Successful PhD applicants typically have an MSc in Statistics or an MSc or PhD in Mathematics with strong evidence of interest in statistics.
A student with only a Bachelors degree cannot usually be admitted to our PhD program, but rather must first enter the MSc program, either first completing the MSc or applying for transfer to the PhD program after one year.
If you have only had a few courses in statistics, your application to the PhD program will not be successful.
For admission to the PhD program, the Admissions committee requires the following, in addition to the requirements for admission to the MSc program.
- courses in advanced statistical inference
- courses in rigorous mathematics such as calculus, linear algebra, etc.
- some of the following courses at the graduate level: stochastic processes, advanced probability, mathematical statistics, linear models
The above requirements are in addition to the minimum admission requirements of the Faculty of Graduate Studies. Please note that meeting our admission requirements does not guarantee admission.
The following background will strengthen the application:
- courses in advanced probability (limit theorems), and possibly measure theory,
- a broad range of courses in statistical methods (e.g., some topics among statistical computing, Bayesian statistics, generalized linear models, time series, multivariate statistics);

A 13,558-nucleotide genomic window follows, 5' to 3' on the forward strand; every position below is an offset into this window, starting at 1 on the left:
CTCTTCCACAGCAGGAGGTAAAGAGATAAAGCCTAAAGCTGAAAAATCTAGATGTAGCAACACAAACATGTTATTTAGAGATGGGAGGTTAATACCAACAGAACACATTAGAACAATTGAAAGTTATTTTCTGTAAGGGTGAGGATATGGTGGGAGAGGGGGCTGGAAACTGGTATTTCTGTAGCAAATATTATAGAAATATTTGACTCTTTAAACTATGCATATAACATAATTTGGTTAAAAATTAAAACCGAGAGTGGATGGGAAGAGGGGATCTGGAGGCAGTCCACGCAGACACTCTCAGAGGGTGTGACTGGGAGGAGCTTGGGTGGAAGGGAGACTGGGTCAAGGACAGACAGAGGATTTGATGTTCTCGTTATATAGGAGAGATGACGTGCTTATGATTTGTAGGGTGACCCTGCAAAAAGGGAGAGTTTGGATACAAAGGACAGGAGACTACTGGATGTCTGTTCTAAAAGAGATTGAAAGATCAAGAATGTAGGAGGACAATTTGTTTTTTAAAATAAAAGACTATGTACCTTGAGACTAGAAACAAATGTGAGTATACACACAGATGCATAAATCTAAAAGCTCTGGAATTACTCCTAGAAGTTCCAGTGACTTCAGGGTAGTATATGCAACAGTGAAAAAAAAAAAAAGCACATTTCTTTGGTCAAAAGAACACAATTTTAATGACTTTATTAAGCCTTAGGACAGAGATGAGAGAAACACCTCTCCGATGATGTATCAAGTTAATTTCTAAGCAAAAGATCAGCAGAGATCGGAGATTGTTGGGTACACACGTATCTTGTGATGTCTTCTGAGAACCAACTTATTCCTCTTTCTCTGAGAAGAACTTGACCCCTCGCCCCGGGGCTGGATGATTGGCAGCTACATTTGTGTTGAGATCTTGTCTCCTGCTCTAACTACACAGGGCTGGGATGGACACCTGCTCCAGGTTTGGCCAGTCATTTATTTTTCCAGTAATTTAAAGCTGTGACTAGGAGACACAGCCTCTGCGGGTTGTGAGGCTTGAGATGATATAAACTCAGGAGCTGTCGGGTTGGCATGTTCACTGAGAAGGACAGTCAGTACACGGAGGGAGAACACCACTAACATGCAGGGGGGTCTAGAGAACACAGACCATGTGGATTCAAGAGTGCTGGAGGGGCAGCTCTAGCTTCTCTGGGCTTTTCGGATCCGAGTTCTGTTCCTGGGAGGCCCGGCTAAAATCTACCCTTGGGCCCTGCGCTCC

- undergraduate or graduate computer science courses;
- research or work experience relevant to statistics;
- solid programming experience (e.g., C, C++, Fortran, Python, R, SAS, Matlab).
- Rohana Ambagaspitiya: Renewal Risk Processes, Statistics, Probability Theory and Stochastic Processes.
- Alexandru Badescu: Mathematical Finance, Actuarial Science
- Thierry Chekouo: Bayesian Statistics and Computation; Markov Chain Monte Carlo and Related Simulation Methods; Functional data analysis; High-Dimensional Data Analysis; Bioinformatics, Biostatistics
- Gemai Chen: Parametric & Non-parametric regression, Non-linear Time Series Modelling of Environmental Changes, Extreme-value Analysis, etc.
- Rob Deardon: Bayesian Statistics and Computation, Infectious Disease Epidemiology, Statistical Learning, etc.
- Alex de Leon: Assessment of Diagnostic Tests, Copula Models, Estimating Functions and Estimating Equations, Statistical Problems in Medicine, etc.
- Xuewen Lu: Big-data and High-dimensional Data Analysis, Biostatistics, Empirical Likelihood, Survival Analysis and Randomly Censored Data, etc.
- David Scollnik: Actuarial Science, Bayesian Statistics and Computation, Markov Chain Monte Carlo and Related Simulation Methods, Mathematical Finance.
- Deniz Sezer: Credit Risk and Finance, Super-processes, Markov Chain Mote Carlo Methods
- Hua Shen: Biostatistics, Analysis of Recurrent Events, Longitudinal Data Analysis, General Linear models, etc.
- Anatoliy Swishchuk: Financial Mathematics, Biomathematics, Random Evolutions and Their Applications, Stochastic Calculus
- Jingjing Wu: Minimum Distance Estimation, Non/semi-parametric Models, Regression/Logistic Regression Models, Biostatistics, etc.
The course requirements for a PhD degree are determined on an individual basis and must include eight courses in the student’s combined MSc and PhD program in addition to Statistics 600 seminar course which must be taken in the first or second year of the program.
Should maintain a minimum cumulative Grade Point Average (GPA) of 3.00 calculated on a 4-point scale at the end of each registration year and attain at least a B- on each course taken for credit.